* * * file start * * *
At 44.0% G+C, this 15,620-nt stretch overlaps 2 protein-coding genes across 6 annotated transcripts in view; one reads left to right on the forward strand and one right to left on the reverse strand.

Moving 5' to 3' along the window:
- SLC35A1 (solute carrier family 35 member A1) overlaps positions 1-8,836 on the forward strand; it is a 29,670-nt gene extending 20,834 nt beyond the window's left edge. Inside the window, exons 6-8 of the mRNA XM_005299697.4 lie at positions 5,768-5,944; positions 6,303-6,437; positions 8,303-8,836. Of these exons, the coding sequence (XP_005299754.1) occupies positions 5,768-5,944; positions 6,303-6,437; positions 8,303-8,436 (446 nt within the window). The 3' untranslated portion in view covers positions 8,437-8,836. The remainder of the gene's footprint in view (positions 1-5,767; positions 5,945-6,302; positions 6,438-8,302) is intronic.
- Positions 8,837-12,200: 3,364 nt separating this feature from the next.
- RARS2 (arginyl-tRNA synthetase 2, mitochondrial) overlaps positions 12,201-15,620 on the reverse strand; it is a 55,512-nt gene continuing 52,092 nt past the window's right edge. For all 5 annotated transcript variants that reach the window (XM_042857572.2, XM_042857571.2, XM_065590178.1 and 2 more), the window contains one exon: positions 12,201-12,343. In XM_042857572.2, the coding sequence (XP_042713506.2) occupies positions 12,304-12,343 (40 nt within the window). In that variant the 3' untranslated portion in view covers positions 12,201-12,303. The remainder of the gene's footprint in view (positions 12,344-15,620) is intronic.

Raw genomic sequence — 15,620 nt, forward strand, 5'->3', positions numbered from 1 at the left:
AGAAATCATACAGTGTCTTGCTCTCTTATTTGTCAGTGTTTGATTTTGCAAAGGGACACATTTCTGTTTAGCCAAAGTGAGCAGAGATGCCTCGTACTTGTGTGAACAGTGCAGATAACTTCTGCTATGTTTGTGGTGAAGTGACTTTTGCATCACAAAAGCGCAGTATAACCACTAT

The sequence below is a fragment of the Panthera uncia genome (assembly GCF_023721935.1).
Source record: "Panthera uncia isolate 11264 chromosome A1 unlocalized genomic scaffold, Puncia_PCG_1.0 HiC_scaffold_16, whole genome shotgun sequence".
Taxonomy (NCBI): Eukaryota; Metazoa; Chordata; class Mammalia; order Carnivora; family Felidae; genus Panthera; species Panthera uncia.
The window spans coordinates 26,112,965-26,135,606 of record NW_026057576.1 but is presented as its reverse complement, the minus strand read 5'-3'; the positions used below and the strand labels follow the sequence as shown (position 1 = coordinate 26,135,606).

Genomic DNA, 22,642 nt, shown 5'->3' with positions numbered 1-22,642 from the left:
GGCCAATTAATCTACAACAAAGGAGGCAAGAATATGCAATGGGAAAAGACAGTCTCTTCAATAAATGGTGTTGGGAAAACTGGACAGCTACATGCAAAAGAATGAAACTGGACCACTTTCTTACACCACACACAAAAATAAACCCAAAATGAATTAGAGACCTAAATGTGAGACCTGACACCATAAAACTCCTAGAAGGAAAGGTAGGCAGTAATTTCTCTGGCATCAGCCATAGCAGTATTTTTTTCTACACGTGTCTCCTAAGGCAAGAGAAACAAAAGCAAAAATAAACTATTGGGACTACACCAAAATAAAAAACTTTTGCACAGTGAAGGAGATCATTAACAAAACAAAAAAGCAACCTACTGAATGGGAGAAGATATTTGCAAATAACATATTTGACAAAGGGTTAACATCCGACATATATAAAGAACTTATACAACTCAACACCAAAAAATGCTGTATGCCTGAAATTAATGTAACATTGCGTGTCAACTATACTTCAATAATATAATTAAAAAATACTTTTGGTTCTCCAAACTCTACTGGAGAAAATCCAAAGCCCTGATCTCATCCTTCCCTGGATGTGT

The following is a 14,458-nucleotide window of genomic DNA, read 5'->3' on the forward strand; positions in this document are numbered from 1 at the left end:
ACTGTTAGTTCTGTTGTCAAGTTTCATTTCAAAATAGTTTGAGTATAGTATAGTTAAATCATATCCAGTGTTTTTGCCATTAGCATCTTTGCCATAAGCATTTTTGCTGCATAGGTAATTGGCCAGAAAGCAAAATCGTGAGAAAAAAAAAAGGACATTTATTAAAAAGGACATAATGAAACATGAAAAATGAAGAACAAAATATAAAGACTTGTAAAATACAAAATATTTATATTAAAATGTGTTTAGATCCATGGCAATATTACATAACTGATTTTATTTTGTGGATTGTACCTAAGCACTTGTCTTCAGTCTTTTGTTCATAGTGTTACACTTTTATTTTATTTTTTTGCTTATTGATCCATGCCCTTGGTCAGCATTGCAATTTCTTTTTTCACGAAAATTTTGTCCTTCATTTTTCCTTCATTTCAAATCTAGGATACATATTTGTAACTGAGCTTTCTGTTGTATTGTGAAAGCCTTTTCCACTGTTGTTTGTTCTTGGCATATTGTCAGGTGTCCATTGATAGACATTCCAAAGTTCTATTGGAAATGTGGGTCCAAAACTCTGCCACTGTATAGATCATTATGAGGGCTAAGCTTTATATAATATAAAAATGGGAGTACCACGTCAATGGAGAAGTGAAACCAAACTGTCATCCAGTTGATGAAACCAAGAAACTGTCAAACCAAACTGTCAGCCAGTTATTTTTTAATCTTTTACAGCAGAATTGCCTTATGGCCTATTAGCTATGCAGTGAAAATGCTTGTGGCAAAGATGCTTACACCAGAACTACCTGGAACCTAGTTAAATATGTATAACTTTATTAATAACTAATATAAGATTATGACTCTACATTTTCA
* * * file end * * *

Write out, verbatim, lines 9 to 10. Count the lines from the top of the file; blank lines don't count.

Source record: "Panthera uncia isolate 11264 chromosome A1 unlocalized genomic scaffold, Puncia_PCG_1.0 HiC_scaffold_16, whole genome shotgun sequence".
Taxonomy (NCBI): Eukaryota; Metazoa; Chordata; class Mammalia; order Carnivora; family Felidae; genus Panthera; species Panthera uncia.